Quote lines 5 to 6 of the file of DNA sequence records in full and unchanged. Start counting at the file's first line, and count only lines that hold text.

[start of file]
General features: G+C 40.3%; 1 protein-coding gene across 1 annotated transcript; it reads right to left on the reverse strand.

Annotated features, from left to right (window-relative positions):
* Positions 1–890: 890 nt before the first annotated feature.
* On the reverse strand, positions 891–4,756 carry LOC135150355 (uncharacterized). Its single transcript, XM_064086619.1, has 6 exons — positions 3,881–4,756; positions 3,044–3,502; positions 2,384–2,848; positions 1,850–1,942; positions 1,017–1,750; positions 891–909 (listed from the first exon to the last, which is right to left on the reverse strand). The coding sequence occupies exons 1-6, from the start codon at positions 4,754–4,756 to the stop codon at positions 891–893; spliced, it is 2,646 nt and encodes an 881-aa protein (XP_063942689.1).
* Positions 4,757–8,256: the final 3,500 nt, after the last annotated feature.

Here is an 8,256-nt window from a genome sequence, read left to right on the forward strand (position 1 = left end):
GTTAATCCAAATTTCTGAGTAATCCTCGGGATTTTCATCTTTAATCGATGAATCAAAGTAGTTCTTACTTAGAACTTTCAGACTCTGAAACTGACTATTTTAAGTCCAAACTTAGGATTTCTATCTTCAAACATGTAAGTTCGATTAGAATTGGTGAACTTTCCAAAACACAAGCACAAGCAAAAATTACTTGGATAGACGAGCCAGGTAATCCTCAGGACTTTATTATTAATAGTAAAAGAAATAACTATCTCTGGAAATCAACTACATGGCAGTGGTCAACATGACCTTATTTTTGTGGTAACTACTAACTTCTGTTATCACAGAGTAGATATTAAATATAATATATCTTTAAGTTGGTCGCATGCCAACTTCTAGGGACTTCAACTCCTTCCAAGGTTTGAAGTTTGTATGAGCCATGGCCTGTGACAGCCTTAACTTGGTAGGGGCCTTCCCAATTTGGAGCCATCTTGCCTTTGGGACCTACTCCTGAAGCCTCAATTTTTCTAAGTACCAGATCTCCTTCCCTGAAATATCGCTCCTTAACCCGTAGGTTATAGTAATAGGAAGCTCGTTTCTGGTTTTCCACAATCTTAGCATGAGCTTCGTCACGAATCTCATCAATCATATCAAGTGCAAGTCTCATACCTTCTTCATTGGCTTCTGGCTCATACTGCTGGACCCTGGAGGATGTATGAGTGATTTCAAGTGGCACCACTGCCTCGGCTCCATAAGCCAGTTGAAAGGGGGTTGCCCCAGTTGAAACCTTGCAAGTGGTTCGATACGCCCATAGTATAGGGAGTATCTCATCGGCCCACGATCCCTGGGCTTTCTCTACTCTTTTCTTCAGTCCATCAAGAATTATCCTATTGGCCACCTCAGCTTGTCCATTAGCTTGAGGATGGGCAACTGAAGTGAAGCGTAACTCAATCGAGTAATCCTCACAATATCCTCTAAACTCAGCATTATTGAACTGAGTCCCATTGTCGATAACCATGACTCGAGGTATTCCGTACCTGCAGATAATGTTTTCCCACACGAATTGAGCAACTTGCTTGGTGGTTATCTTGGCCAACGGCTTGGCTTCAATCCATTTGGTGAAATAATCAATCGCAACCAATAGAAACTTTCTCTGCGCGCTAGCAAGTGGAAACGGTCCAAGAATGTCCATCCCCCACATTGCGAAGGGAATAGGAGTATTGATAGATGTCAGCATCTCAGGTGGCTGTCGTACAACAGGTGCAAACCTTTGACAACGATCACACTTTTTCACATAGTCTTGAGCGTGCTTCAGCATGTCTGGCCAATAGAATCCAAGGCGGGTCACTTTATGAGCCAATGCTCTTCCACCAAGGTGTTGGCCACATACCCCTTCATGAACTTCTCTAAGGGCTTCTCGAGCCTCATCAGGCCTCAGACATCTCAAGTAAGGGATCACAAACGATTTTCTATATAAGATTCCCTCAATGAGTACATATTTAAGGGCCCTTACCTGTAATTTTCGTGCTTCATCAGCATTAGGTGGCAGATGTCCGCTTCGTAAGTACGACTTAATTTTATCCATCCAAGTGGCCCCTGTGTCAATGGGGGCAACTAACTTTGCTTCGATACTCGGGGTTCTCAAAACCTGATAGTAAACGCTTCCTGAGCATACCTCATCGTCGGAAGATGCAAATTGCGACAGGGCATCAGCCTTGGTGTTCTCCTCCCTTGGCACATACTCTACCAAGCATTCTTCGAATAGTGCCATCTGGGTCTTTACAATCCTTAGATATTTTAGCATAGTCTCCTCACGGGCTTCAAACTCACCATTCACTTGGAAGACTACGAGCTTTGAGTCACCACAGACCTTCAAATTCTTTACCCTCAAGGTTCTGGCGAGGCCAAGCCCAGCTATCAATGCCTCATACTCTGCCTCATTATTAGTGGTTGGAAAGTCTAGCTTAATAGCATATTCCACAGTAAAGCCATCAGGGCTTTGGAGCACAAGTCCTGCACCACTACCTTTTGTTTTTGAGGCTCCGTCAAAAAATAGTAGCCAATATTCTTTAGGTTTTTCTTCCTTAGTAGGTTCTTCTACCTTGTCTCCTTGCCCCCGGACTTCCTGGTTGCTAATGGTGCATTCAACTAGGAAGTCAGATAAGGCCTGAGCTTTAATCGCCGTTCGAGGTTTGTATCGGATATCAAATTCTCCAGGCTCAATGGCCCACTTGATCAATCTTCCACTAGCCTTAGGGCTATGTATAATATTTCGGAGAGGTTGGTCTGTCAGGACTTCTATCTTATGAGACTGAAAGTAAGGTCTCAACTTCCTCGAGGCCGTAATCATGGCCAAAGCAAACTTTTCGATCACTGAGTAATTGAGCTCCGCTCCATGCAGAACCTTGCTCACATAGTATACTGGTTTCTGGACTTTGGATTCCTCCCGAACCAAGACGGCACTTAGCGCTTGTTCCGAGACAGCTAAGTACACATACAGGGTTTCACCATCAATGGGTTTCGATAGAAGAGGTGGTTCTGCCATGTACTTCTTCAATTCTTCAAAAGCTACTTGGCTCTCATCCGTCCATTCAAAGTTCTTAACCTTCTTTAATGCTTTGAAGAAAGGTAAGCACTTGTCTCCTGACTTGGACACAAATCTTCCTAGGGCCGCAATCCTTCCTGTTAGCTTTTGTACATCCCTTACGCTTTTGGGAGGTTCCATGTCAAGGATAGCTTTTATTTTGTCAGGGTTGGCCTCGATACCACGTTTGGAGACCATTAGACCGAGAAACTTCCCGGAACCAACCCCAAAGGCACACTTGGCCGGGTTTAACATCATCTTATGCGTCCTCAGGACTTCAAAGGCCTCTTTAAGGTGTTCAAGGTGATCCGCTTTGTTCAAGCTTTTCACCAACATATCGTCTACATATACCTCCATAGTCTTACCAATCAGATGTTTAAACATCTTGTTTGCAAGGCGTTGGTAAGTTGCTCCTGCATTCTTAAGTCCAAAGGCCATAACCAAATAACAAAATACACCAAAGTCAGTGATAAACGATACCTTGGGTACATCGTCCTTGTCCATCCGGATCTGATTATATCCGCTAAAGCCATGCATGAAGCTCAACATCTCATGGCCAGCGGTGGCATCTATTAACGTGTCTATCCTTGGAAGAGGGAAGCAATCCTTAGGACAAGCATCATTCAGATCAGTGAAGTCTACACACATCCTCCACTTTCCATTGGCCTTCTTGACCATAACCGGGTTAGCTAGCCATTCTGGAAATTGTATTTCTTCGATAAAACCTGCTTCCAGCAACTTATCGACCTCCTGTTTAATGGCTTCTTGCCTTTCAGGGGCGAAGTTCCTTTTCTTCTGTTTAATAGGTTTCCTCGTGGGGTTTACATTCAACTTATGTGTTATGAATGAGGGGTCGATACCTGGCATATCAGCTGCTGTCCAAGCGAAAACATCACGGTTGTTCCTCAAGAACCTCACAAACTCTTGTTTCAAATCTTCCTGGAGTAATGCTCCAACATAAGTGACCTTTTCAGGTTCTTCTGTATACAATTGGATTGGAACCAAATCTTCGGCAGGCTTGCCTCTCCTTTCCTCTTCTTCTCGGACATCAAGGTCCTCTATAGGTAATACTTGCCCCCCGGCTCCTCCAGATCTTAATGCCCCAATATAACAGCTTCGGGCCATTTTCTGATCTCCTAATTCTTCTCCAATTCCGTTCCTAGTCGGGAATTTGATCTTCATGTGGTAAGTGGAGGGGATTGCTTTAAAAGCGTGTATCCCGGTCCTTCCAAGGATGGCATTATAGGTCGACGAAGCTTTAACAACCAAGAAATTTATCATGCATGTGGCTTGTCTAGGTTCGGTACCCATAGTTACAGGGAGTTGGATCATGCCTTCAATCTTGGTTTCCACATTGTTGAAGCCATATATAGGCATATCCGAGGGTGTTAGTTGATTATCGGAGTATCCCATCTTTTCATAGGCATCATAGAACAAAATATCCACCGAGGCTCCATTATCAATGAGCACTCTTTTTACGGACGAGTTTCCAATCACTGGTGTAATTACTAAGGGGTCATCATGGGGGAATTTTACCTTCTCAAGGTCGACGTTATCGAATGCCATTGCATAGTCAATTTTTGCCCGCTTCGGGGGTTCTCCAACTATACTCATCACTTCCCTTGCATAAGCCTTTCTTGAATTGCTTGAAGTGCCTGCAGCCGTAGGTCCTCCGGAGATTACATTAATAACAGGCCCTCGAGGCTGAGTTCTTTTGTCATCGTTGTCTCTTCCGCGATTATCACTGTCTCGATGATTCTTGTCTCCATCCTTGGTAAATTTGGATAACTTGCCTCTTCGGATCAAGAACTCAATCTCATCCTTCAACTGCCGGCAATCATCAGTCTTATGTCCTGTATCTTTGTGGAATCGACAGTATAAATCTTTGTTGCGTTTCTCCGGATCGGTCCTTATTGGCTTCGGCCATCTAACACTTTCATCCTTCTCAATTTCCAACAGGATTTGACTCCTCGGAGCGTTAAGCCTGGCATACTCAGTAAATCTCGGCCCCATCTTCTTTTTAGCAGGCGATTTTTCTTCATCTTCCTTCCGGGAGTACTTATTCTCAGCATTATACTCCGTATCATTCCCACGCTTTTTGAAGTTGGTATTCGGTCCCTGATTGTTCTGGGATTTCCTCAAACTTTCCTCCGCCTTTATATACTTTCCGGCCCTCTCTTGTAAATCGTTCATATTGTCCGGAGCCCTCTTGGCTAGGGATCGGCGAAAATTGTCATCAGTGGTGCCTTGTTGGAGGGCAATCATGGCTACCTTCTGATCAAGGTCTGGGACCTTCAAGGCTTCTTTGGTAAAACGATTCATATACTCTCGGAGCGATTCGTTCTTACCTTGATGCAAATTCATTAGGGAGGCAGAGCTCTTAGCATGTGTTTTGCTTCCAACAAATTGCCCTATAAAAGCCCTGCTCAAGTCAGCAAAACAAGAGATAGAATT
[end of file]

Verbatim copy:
* Positions 4,757–8,256: the final 3,500 nt, after the last annotated feature.

Here is an 8,256-nt window from a genome sequence, read left to right on the forward strand (position 1 = left end):